How to Take Wreath Photos

How to Take Wreath Photos for Etsy

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One of the questions I get asked most frequently is “How to take wreath photos for Etsy?” You literally have seconds to get someone attention as they are scrolling through the thousands of wreaths for sale on the internet. Having good photos of your wreaths is one of the most important parts of having a successful wreath business. Note that I do not profess to be a pro photographer. However, I have taken thousands of photos of wreaths over the years, honing my skill as I went. In this post I will show you a video of my photo set up and share some of my best tips for taking wreath photos.

Wreath Photography Tips

  • Prep your wreath: First and foremost, be sure your wreath looks its best! Fluff the bows and straighten the ribbons. If there is a sign, be sure it’s hanging correctly and centered if it’s intended to be. Take a lint brush to ribbons, velvet and plush, if needed.
  • Use adequate lighting: Natural lighting is best, however avoid direct sunlight which will cause shadows. I do not have the option for taking my photos outdoors, so my setup is in my workshop. I use four lights. There is one light on either side pointing up to the bottom of the wreath and two pointing downward to the top. Here is the light set that I use. Avoid shining the light straight forward onto the wreath, which will cause shadows.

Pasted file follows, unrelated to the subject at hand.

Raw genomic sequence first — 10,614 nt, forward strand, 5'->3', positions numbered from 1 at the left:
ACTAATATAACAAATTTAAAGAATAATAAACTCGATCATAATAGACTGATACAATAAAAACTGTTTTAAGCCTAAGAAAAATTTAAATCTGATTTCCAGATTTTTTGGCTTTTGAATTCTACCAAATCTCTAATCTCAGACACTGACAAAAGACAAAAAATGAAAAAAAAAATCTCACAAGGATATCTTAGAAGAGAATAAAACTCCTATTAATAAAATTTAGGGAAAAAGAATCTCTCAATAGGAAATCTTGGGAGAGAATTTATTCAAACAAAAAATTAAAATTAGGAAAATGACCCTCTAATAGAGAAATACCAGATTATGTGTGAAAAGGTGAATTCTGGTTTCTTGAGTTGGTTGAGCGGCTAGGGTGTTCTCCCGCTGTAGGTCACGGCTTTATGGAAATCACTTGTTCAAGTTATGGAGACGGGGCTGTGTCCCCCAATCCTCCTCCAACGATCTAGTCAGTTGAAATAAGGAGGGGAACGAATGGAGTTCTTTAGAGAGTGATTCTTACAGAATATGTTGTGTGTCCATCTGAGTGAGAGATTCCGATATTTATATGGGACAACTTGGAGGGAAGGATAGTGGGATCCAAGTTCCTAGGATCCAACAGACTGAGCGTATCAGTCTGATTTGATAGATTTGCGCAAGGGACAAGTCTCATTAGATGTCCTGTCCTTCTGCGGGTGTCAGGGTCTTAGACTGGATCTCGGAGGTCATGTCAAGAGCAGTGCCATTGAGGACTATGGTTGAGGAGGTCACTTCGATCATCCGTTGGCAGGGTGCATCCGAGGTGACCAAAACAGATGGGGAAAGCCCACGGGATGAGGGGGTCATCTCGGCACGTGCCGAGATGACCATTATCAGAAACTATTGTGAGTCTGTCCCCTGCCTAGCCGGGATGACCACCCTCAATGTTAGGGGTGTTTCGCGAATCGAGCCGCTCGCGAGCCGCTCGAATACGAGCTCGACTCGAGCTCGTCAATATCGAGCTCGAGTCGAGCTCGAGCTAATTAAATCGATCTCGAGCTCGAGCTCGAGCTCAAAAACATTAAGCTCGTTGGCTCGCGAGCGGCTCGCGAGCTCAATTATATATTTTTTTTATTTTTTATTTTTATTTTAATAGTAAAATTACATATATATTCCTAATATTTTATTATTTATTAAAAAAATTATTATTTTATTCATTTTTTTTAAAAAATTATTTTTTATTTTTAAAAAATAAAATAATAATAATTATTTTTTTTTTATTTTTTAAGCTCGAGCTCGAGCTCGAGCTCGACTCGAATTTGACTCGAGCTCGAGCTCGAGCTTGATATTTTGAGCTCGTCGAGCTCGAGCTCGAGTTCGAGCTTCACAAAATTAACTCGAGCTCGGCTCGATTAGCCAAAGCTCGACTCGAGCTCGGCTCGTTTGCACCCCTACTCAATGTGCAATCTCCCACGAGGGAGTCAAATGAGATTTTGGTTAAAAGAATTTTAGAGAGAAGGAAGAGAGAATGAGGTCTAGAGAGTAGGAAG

• Use a clean, uncluttered background: Some prefer a white background. My preference is to have a background more like the customer might use with the wreath, ie, on a door, over a mantle, etc. Whichever background you use, be sure it doesn’t compete with the wreath. If you choose a door, avoid those with glass. The reflections will cause too much distraction and make it difficult to see the wreath details.
  • Show multiple angles: Take photos with close ups of the focal points. Be sure to show at least one photo where the entire wreath is visible. This should be your main or first Etsy photo. Get at least one shot with something else for comparison, such as a door, person or mantle. Do this so the customer can get an idea of scale or size of the wreath.
  • Edit as needed: Edit if necessary, but be sure the colors are true to life. Don’t over saturate or brighten colors too much. There are definitely differences in computer renditions of colors, but you don’t want your customer to buy a wreath thinking the color is something that it’s not.


These tips are certainly not all inclusive. I hope it can get you started toward showing your wreaths in their best light…no pun intended!

Thank you so much for taking the time to read this post! If you liked it, please share it with your crafty friends.

If you want to learn how to consistently make wreaths you are proud of, be sure to subscribe to my YouTube channel and follow me on Facebook for weekly video tutorials.

To learn wreath design on a deeper level, you can also join my private wreath making group, Teri’s Wreath Works, here.

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